An Assessment of the State of Current Practice in Coagulation Laboratories

    loading  Checking for direct PDF access through Ovid

Abstract

Objectives: To assess the state of current practice in coagulation laboratories regarding three pressing issues: staffing, handling Ebola specimens, and testing/billing for tests that measure direct oral anticoagulants (DOAC).

Methods: A survey and analysis of specialized coagulation laboratories in North America was conducted.

Results: Approximately 4,000 special coagulation tests-per-technologist-per-year was rated as either a “good” staffing level or “adequate-but-ideally-need-more” employees. Requiring technologists to perform more than that was rated as an “inadequate” staffing level. For Ebola patients, coagulation testing is mostly performed by point-of-care. Only 26.1% would perform coagulation tests for Ebola specimens within their laboratory (rather than at the bed side or a separate designated space outside the laboratory). Coagulation tests offered for Ebola patients were limited: prothrombin time (63.0% of laboratories), activated partial thromboplastin time (37.0%), D-dimer (13.0%), and fibrinogen (8.7%); 26.1% of laboratories did not offer any coagulation tests for Ebola patients. Approximately 35% of special coagulation laboratories bill for at least one laboratory test for DOACs: 33% bill for an anti-Xa calibrated with rivaroxaban, 17% bill for an anti-Xa calibrated with apixaban, and 27% bill for at least one of several tests for dabigatran. Approximately 48% do not offer any tests for DOACs.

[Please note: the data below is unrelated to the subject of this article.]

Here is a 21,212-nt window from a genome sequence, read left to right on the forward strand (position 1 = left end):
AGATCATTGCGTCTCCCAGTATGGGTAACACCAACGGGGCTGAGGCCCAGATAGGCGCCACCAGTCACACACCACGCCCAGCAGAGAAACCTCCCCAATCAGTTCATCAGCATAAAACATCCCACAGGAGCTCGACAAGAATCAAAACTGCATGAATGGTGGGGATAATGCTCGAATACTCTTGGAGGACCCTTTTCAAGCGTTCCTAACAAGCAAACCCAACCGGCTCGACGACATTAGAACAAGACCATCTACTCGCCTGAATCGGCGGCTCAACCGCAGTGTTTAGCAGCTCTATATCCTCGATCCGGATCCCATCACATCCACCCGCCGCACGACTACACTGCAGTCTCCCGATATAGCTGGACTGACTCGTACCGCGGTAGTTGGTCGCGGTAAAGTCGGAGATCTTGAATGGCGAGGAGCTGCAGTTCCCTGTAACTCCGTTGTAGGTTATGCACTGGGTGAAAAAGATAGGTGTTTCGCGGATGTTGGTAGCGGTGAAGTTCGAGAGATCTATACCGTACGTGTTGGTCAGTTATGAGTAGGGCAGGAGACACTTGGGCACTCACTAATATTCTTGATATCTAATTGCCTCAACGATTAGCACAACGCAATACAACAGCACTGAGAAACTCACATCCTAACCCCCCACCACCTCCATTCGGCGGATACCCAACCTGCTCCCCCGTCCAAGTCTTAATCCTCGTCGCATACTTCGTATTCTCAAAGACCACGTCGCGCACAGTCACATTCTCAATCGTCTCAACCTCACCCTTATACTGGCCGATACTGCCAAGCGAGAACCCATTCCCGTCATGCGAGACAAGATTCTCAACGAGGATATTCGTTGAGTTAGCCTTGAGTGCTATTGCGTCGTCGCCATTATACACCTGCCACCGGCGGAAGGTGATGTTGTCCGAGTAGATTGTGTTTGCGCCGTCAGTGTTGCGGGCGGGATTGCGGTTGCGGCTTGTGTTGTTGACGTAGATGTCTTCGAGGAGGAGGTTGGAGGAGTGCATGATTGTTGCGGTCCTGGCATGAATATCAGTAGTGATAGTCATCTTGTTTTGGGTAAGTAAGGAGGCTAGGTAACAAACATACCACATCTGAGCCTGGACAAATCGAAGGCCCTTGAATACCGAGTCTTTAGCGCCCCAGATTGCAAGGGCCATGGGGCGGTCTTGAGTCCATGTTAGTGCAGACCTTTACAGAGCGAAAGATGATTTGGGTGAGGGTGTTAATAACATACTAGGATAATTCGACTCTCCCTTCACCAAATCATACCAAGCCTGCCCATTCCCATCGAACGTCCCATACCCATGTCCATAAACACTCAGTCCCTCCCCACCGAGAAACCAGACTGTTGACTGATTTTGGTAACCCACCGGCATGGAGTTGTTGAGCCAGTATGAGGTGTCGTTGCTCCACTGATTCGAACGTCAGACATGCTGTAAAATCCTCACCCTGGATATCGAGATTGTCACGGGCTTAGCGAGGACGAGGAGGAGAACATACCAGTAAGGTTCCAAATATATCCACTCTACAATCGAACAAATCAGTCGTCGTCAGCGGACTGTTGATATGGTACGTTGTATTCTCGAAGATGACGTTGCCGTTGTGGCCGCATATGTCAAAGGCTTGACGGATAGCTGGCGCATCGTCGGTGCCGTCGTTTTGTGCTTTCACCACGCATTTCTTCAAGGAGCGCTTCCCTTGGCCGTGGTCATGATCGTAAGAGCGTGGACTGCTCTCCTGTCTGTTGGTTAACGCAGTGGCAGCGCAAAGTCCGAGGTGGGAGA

Conclusions: These results may help laboratories negotiate for additional technologists if needed, prepare for Ebola specimens, and manage the demand for laboratory tests for new DOAC anticoagulants.

Related Topics

    loading  Loading Related Articles